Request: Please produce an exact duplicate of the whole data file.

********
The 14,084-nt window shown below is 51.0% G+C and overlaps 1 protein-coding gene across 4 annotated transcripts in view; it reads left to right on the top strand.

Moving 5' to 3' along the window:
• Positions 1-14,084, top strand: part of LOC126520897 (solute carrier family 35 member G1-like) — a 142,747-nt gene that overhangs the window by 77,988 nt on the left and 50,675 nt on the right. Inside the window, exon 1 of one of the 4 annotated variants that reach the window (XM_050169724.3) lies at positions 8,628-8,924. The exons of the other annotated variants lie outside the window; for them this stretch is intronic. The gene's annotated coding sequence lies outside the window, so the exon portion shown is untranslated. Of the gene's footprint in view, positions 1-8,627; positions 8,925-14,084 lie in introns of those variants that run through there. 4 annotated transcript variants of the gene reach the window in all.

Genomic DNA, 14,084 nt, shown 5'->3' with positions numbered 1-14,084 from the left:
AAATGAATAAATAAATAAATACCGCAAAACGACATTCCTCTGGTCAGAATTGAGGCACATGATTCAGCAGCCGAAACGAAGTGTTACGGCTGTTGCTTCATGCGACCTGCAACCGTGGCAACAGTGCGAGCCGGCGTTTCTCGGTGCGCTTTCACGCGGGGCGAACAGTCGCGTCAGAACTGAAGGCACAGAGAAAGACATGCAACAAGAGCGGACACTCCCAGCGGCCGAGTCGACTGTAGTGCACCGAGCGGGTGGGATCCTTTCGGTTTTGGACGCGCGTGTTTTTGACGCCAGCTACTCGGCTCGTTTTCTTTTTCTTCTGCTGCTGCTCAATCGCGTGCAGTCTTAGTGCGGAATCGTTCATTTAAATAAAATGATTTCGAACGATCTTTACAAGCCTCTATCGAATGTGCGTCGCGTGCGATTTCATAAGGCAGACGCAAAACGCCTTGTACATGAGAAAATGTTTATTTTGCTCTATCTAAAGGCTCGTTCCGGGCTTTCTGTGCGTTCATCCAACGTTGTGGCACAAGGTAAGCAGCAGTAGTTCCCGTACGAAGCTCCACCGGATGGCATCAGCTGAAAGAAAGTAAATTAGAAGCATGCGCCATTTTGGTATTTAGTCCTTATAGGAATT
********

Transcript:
The 14,084-nt window shown below is 51.0% G+C and overlaps 1 protein-coding gene across 4 annotated transcripts in view; it reads left to right on the top strand.

Moving 5' to 3' along the window:
• Positions 1-14,084, top strand: part of LOC126520897 (solute carrier family 35 member G1-like) — a 142,747-nt gene that overhangs the window by 77,988 nt on the left and 50,675 nt on the right. Inside the window, exon 1 of one of the 4 annotated variants that reach the window (XM_050169724.3) lies at positions 8,628-8,924. The exons of the other annotated variants lie outside the window; for them this stretch is intronic. The gene's annotated coding sequence lies outside the window, so the exon portion shown is untranslated. Of the gene's footprint in view, positions 1-8,627; positions 8,925-14,084 lie in introns of those variants that run through there. 4 annotated transcript variants of the gene reach the window in all.

Genomic DNA, 14,084 nt, shown 5'->3' with positions numbered 1-14,084 from the left:
AAATGAATAAATAAATAAATACCGCAAAACGACATTCCTCTGGTCAGAATTGAGGCACATGATTCAGCAGCCGAAACGAAGTGTTACGGCTGTTGCTTCATGCGACCTGCAACCGTGGCAACAGTGCGAGCCGGCGTTTCTCGGTGCGCTTTCACGCGGGGCGAACAGTCGCGTCAGAACTGAAGGCACAGAGAAAGACATGCAACAAGAGCGGACACTCCCAGCGGCCGAGTCGACTGTAGTGCACCGAGCGGGTGGGATCCTTTCGGTTTTGGACGCGCGTGTTTTTGACGCCAGCTACTCGGCTCGTTTTCTTTTTCTTCTGCTGCTGCTCAATCGCGTGCAGTCTTAGTGCGGAATCGTTCATTTAAATAAAATGATTTCGAACGATCTTTACAAGCCTCTATCGAATGTGCGTCGCGTGCGATTTCATAAGGCAGACGCAAAACGCCTTGTACATGAGAAAATGTTTATTTTGCTCTATCTAAAGGCTCGTTCCGGGCTTTCTGTGCGTTCATCCAACGTTGTGGCACAAGGTAAGCAGCAGTAGTTCCCGTACGAAGCTCCACCGGATGGCATCAGCTGAAAGAAAGTAAATTAGAAGCATGCGCCATTTTGGTATTTAGTCCTTATAGGAATT